If there is one state in the country where politics is in a major state of flux, it is the battleground state of Andhra Pradesh, which sends 42 MPs to the Lok Sabha.
By-elections to 18 assembly and four Lok Sabha constituencies in Telangana on 29 May; the seemingly imminent entry of popular film star Chiranjeevi as a third major player on the political scene; and the slew of populist measures, such as subsidized rice scheme at Rs2 per kilo are all causing the upheaval in Andhra politics.
Almost all the by-elections in Telangana have been necessitated by mass resignations by MLAs and MPs of the Telangana Rashtra Samithi (TRS) in protest against the ruling Congress party’s refusal to agree to its demand for a separate state of Telangana. (Sixteen seats fell vacant following the resignation of TRS members while by-polls were necessitated in Terlam and Khairatabad due to death of sitting members.)
As a result of the TRS resignations, the overriding sentiment in many parts of Telangana in favour of statehood for the region is likely to manifest in the ensuing by-elections.
My reading of Telangana is that people in the region now strongly feel that the region’s economic development is only possible after attaining statehood. The widespread belief in the region is that the Congress party has betrayed the people of Telangana by covertly supporting the demand for statehood during the last assembly elections when it tied up with TRS and then virtually rejecting it under pressure from chief minister Y.S. Rajasekhara Reddy.
So, despite a slew of populist measures implemented by Reddy’s government, there is a wave of anger against him and, by implication, the Congress. It is early in the game but I predict the Congress party is headed for a disaster in the by-elections in Telangana, with Congress vote share plunging to about half its previous levels.
Meanwhile, the main opposition, the Chandrababu Naidu-led Telugu Desam Party (TDP), had fought the previous election on the theme of a united Andhra Pradesh. But, succumbing to the populist sentiment, the TDP now says that it is no longer opposed to the formation of Telangana and will go by public opinion statewide. But, even with this nakedly obvious shift in its stand, the TDP is unlikely to benefit substantially from the erosion in the Congress vote share unless there is a real shift in electoral alliances.
Even as the TRS leaders allege that there is a clandestine deal between the Congress and the TDP to defeat their party in the by-elections, a possible TDP-TRS tie-up in the next general election is also in the air, which has the potential to further decimate the Congress in the Telangana region.
TRS leader K. Chandrasekhar Rao has successfully managed to not only revive the decades-old Telangana statehood issue but also to keep the cause alive by precipitating a by-election in his own Karimnagar Lok Sabha seat last year and now the other seats held by the party. With both assembly and Lok Sabha elections barely a year away, the hugely emotive statehood issue has become a major problem for the Congress, whose fate in New Delhi could hinge on how well it recreates its previous Lok Sabha success from the state.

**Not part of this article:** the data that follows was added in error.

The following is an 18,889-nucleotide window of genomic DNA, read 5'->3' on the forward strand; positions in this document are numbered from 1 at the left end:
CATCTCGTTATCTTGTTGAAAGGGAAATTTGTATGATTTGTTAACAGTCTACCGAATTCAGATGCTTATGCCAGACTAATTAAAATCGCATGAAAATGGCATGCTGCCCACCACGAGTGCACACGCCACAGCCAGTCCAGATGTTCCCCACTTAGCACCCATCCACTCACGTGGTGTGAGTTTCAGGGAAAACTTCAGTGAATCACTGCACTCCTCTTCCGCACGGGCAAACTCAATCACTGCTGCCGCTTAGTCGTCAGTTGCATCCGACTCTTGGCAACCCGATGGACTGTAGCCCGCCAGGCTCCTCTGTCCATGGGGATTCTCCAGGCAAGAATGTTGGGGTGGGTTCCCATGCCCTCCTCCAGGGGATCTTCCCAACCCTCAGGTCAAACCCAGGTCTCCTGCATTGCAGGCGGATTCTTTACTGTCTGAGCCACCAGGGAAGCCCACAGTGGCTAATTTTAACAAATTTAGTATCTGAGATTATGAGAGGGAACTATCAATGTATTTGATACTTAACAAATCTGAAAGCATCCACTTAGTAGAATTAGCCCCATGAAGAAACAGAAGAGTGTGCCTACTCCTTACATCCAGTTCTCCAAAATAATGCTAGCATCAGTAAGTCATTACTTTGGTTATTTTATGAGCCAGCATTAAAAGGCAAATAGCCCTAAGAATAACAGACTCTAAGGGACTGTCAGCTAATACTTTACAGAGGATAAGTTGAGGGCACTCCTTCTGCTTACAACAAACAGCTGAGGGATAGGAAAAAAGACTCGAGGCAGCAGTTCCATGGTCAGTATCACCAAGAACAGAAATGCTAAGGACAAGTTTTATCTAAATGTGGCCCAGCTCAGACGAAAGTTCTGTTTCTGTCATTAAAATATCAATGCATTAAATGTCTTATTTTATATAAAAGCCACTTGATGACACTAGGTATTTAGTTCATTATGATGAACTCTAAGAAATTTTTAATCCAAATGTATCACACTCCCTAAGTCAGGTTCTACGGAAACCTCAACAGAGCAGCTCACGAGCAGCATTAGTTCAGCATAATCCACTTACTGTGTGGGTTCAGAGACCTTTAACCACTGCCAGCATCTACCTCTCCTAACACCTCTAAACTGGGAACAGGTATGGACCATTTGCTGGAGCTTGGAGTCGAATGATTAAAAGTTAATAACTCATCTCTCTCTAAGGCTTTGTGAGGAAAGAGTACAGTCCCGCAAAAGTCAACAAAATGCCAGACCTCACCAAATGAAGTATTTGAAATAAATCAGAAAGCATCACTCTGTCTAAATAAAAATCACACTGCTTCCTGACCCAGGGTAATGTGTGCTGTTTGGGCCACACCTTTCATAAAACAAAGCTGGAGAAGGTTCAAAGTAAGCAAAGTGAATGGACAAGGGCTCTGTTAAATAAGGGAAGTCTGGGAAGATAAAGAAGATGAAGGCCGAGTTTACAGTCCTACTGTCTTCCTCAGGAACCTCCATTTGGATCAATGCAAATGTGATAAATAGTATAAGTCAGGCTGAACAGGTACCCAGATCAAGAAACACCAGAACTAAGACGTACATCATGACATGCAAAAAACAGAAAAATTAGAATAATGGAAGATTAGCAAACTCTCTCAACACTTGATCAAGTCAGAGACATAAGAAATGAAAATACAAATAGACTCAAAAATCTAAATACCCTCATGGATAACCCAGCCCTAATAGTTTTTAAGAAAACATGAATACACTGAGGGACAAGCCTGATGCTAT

After a bout of dilly-dallying, Chiranjeevi, who goes by just one name, is finally ready to jump into electoral politics. The Congress party is believed to be making attempts to dissuade the actor from taking the plunge through multiple offers, but the efforts have apparently failed to dissuade Chiranjeevi so far. He has a sizeable following among his Kapu caste—the dominant community in the coastal region of the state—as well as the state’s youth, making the political arithmetic much more complex than in the last election.
On the face of it, Reddy’s revival of the hugely popular subsidized rice at Rs2 per kg scheme should have earned him voter loyalty at a time when inflation is a serious concern. He has also promised more such goodies.
But Chiranjeevi’s entry is likely to neutralize such measures, particularly as the actor is likely to make corruption and populism as his poll planks. This could hit the Congress hard, as the Reddy-led government, while having done well for the state, is considered corrupt, especially in relation to land deals.
Chiranjeevi’s entry also means tough times for the TDP as he threatens to grab the anti-establishment vote while making deep inroads into the party’s youth base. To beat Chiranjeevi at his own game, the TDP is unleashing a star-studded campaign with film stars from the party founder N.T. Rama Rao’s family. As a part of this deal, NTR’s elder son Hari Krishna was recently nominated and sent to the Rajya Sabha by the TDP. While the TDP has had to get used to be in the opposition, winning big in Andhra Pradesh is a requirement for the Congress party to come back to power in New Delhi.
At this stage, it is unclear if the wily Reddy, whose ability to checkmate all forms of opposition with strategic moves fully endorsed by Sonia Gandhi, can help the Congress party survive this perfect political storm, a trifecta of sorts: the wave of discontent and popular anger in Telangana, the expected onslaught by Chiranjeevi and a united TDP “family” with its own star power.
G.V.L. Narasimha Rao is a political analyst and managing director of a Delhi-based research consulting firm. Your comments are welcome at firstname.lastname@example.org